PHOENIX — While you were at home social distancing from the coronavirus, so were various workers across the country.
At the same time, do-it-yourselfers were taking the extra time at home to finish upgrades creating a simple economics problem - demand for lumber started to increase just as supply started to drop.
"There's a lot of shortages at mills. So, there's a lot of issues filling inventory orders," said Roman Arellano, the assistant to the president at Zarsky Lumber in Corpus Christi, Texas. "Due to COVID-19, there were a lot of shortages at the mills, there were a lot of issues filling the inventory orders, and during that time you saw a lot of prices start to soar up.”
This means, at the store you were paying close to $8 or $9 for something that normally costs $3 or $4.
But here's some good news:
Since peaking in May at almost $1,600 per 1,000 board feet, prices have started to tumble dropping 75% as of September 1st.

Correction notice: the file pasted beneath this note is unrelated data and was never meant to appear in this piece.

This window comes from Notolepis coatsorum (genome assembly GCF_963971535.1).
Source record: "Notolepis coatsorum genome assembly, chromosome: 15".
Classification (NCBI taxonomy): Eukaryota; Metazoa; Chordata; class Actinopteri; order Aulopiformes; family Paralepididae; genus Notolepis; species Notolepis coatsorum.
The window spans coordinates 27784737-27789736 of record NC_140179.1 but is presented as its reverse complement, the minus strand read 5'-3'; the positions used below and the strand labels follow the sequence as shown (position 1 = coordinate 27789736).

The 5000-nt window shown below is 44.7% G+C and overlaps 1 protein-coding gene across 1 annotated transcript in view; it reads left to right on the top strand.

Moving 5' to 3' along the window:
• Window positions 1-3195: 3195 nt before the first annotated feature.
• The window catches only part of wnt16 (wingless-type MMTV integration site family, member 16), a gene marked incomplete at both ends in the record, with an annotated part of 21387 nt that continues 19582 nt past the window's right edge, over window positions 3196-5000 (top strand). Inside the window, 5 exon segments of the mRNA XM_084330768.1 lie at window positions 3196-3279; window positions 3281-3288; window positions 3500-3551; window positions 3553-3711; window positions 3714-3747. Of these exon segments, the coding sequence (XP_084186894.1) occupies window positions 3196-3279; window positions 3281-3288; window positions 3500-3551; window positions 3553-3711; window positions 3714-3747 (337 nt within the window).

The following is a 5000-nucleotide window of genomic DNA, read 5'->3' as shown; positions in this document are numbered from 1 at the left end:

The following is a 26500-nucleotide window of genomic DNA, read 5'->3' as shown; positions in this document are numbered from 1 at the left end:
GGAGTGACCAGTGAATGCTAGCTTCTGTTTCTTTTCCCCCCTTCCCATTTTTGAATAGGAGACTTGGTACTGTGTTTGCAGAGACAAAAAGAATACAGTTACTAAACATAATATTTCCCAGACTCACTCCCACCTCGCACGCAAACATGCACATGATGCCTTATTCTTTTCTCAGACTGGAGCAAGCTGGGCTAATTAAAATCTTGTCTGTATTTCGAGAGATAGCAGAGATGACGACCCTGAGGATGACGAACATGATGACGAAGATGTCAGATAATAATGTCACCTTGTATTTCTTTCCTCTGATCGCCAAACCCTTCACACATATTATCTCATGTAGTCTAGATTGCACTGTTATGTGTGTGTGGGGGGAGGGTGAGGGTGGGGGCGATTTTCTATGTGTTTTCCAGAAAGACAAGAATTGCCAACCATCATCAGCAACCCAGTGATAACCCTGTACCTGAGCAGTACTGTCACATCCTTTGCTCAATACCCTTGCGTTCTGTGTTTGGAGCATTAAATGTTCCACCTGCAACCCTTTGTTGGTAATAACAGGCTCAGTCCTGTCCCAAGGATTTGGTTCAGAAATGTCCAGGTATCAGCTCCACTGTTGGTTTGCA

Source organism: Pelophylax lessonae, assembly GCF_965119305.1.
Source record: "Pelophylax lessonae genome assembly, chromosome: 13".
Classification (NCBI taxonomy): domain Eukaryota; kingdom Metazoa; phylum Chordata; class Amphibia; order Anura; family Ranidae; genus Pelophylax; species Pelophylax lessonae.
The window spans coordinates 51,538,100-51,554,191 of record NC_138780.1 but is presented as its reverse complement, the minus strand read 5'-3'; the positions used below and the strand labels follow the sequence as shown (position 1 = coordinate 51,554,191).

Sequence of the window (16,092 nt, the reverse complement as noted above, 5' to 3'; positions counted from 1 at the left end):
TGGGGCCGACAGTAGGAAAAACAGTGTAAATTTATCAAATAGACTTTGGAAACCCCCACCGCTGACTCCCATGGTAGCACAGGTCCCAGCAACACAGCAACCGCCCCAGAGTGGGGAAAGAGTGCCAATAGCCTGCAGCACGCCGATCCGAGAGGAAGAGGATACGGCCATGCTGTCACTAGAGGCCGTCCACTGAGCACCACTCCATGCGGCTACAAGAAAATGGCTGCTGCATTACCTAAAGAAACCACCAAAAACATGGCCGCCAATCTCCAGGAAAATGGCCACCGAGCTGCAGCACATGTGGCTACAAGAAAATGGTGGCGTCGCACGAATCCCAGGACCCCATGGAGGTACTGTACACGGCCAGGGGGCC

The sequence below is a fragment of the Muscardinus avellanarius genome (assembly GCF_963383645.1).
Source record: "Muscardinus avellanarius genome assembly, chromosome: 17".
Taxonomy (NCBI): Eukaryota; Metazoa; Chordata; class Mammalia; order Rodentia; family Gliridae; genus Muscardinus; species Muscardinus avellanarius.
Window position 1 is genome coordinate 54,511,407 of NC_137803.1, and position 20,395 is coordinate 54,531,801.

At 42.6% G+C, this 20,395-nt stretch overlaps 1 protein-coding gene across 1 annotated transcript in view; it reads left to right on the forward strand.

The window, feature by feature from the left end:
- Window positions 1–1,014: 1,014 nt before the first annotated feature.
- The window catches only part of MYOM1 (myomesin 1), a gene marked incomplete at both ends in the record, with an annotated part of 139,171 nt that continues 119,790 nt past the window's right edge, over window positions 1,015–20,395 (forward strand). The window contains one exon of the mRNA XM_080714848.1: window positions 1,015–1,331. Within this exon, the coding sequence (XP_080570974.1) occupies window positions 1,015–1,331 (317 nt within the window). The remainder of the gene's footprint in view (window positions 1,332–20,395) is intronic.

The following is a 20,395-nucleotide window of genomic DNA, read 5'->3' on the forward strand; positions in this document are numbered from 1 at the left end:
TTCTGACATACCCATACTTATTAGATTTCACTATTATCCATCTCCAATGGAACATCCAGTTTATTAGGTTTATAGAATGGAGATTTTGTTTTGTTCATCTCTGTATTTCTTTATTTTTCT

Mills have restarted and some have ramped up production, while some customers have chosen to put off projects until prices come down - putting less pressure on both the supply and demand for lumber.
So, the big question... is now the time to buy?
Lumber is trading slightly higher than the average between 2009 and 2019.
Prices we checked at major valley stores like Home Depot and Lowes are coming down.
The average price for an 8-foot 2x4 is around $3.50. Prior to the pandemic that was around $2.60.
So how is this impacting the price homes?
Experts we talked to say the cost to build has gone up about 25% in the last 6 months. That could change as always, on supply and demand.